The four-step process to action is always the same – it begins with identifying threats, ends with action planning and response
My key argument is that this process – identified threats, resistance and avoidance, stronger and stronger evidence, acceptance of crisis and then dramatic response – is pretty much how these things always unfold. And so it will most likely be on climate change.
The context of the climate crisis will create the leaders we need across all sections of global society
Many argue we need a Churchill to lead us, that only a strong leader can take charge in a crisis and show us the way forward. Or maybe we need a climate “Pearl Harbour” – a major single event. This is not how systems usually change, but especially not in a globalised and connected world. Yes, we need leadership and across all sections of society. But the “Churchills” emerge from a context and the context shift we need is to accept we have a crisis. Critically, this acceptance is a distributed social phenomenon, not a technical question of science or evidence.
Darebin council examined the scientific evidence, declared a climate emergency, and came up with a plan
This brings me back to Darebin in Melbourne. This local council looked rationally at what the science told them – that we face a crisis and the only logical response is to declare a climate emergency. And so they did. In consultation with their community, they then developed the Darebin Climate Emergency Plan.
Darebin’s process exemplifies how social systems change – and the process is spreading to cities in the US
Why is this significant? Because this is how systems change. Ideas take hold and spread. Darebin has since been followed in the US with a small but growing list of elected bodies in regions and cities also declaring a climate emergency. First came Montgomery County, Maryland , since joined by Richmond, Berkeley and Los Angeles in California, and Hoboken, New Jersey.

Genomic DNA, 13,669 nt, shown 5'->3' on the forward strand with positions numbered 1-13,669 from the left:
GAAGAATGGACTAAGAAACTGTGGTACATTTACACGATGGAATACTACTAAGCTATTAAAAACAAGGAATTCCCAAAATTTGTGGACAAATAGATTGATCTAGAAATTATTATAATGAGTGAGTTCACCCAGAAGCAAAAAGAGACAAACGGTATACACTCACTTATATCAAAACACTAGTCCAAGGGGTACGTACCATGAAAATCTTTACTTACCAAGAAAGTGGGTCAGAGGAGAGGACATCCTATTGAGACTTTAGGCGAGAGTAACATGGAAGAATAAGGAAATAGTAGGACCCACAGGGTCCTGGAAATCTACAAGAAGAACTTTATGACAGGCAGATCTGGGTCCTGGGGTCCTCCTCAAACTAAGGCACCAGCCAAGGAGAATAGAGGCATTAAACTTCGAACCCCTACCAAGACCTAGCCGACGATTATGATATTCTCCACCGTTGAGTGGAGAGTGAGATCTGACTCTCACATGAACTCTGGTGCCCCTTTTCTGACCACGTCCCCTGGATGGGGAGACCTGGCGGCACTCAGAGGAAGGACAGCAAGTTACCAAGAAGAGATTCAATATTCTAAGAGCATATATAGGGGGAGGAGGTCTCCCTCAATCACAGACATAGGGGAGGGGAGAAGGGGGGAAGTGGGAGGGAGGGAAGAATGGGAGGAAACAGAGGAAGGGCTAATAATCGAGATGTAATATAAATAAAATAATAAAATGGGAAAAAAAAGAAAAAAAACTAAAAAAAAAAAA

System change is not spontaneous – it’s a result of active organizing
This is not emerging spontaneously, but through active organising by groups dedicated to the task like The Climate Mobilisation.
Gilding insists a WWII style economic mobilization can deliver a climate change “win”
Yes, it’s frustrating that these things take time. Therefore, knowing we can still “win” is key. Towards this end I co-wrote nearly 10 years ago a journal paper, The One Degree War Plan, with Professor Jorgen Randers, showing how achieving 1 degree of warming was surprisingly realistic with a WWII style mobilisation. Recently along the same lines, The Climate Mobilisation developed a “Victory Plan” to show what a WWII style economic mobilisation across the USA could look like.
The first step is to convince people that the climate crisis is real and urgent
So on the surface, Darebin Council inviting a group of experts like myself to suburban Melbourne to discuss what a climate emergency means might not seem much. But it is a crucial part of a process whereby we first normalise the idea that we face an existential crisis.
Next step is to convince them to do what is necessary – economic mobilization to achieve net zero CO2 emissions by 2035
Next we will come to accept that the only rational response is a WWII-like economic mobilisation to eliminate global net carbon dioxide emissions within a decade or so.
Find this hard to imagine? It is. But as we learnt from Churchill in 1940, when we shift our thinking to “what is necessary”, what we can achieve is quite extraordinary. Or as Nelson Mandela said: “It always seems impossible, until it’s done.”
Breaking news: On 12 September, Moreland Council became the second local council, after Darebin, to recognize the climate emergency crisis, and passed an acknowledgement we are in a state of climate emergency. This will be embedded in next Council plan and Zero Carbon Evolution framework.
What lies beneath: The understatement of existential climate risk, by David Spratt and Ian Dunlop, Breakthrough: National Centre for Climate Restoration, Melbourne Victoria Australia, 2018